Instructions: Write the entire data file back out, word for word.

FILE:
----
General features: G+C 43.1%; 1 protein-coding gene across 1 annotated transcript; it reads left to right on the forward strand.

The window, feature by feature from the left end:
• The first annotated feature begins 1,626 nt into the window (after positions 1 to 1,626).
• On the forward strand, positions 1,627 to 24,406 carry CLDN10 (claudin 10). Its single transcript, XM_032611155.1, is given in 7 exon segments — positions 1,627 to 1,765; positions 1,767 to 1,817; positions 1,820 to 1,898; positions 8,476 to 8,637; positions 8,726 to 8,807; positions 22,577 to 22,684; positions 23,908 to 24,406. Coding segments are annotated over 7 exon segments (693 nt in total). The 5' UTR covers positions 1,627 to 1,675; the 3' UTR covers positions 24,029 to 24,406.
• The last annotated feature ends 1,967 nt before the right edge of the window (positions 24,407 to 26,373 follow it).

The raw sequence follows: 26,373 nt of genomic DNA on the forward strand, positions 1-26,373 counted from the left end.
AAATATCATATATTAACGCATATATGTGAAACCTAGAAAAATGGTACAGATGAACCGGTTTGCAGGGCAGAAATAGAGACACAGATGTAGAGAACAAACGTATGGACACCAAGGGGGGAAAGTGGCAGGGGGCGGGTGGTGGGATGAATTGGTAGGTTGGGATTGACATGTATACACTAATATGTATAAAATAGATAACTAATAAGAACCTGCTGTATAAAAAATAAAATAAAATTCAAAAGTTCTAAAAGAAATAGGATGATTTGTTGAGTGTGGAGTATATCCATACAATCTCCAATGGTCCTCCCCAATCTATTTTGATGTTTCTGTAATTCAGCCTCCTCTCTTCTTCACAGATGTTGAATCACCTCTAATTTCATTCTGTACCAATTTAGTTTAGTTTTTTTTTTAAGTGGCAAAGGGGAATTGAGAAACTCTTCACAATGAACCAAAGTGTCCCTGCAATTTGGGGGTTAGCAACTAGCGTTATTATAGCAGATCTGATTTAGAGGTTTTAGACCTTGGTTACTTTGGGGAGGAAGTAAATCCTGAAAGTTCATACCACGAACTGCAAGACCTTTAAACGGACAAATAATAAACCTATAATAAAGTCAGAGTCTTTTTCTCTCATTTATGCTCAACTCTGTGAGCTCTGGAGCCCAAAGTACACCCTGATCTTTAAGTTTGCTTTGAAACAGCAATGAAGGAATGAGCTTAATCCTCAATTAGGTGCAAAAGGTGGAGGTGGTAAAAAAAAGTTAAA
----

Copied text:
General features: G+C 43.1%; 1 protein-coding gene across 1 annotated transcript; it reads left to right on the forward strand.

The window, feature by feature from the left end:
• The first annotated feature begins 1,626 nt into the window (after positions 1 to 1,626).
• On the forward strand, positions 1,627 to 24,406 carry CLDN10 (claudin 10). Its single transcript, XM_032611155.1, is given in 7 exon segments — positions 1,627 to 1,765; positions 1,767 to 1,817; positions 1,820 to 1,898; positions 8,476 to 8,637; positions 8,726 to 8,807; positions 22,577 to 22,684; positions 23,908 to 24,406. Coding segments are annotated over 7 exon segments (693 nt in total). The 5' UTR covers positions 1,627 to 1,675; the 3' UTR covers positions 24,029 to 24,406.
• The last annotated feature ends 1,967 nt before the right edge of the window (positions 24,407 to 26,373 follow it).

The raw sequence follows: 26,373 nt of genomic DNA on the forward strand, positions 1-26,373 counted from the left end.
AAATATCATATATTAACGCATATATGTGAAACCTAGAAAAATGGTACAGATGAACCGGTTTGCAGGGCAGAAATAGAGACACAGATGTAGAGAACAAACGTATGGACACCAAGGGGGGAAAGTGGCAGGGGGCGGGTGGTGGGATGAATTGGTAGGTTGGGATTGACATGTATACACTAATATGTATAAAATAGATAACTAATAAGAACCTGCTGTATAAAAAATAAAATAAAATTCAAAAGTTCTAAAAGAAATAGGATGATTTGTTGAGTGTGGAGTATATCCATACAATCTCCAATGGTCCTCCCCAATCTATTTTGATGTTTCTGTAATTCAGCCTCCTCTCTTCTTCACAGATGTTGAATCACCTCTAATTTCATTCTGTACCAATTTAGTTTAGTTTTTTTTTTAAGTGGCAAAGGGGAATTGAGAAACTCTTCACAATGAACCAAAGTGTCCCTGCAATTTGGGGGTTAGCAACTAGCGTTATTATAGCAGATCTGATTTAGAGGTTTTAGACCTTGGTTACTTTGGGGAGGAAGTAAATCCTGAAAGTTCATACCACGAACTGCAAGACCTTTAAACGGACAAATAATAAACCTATAATAAAGTCAGAGTCTTTTTCTCTCATTTATGCTCAACTCTGTGAGCTCTGGAGCCCAAAGTACACCCTGATCTTTAAGTTTGCTTTGAAACAGCAATGAAGGAATGAGCTTAATCCTCAATTAGGTGCAAAAGGTGGAGGTGGTAAAAAAAAGTTAAA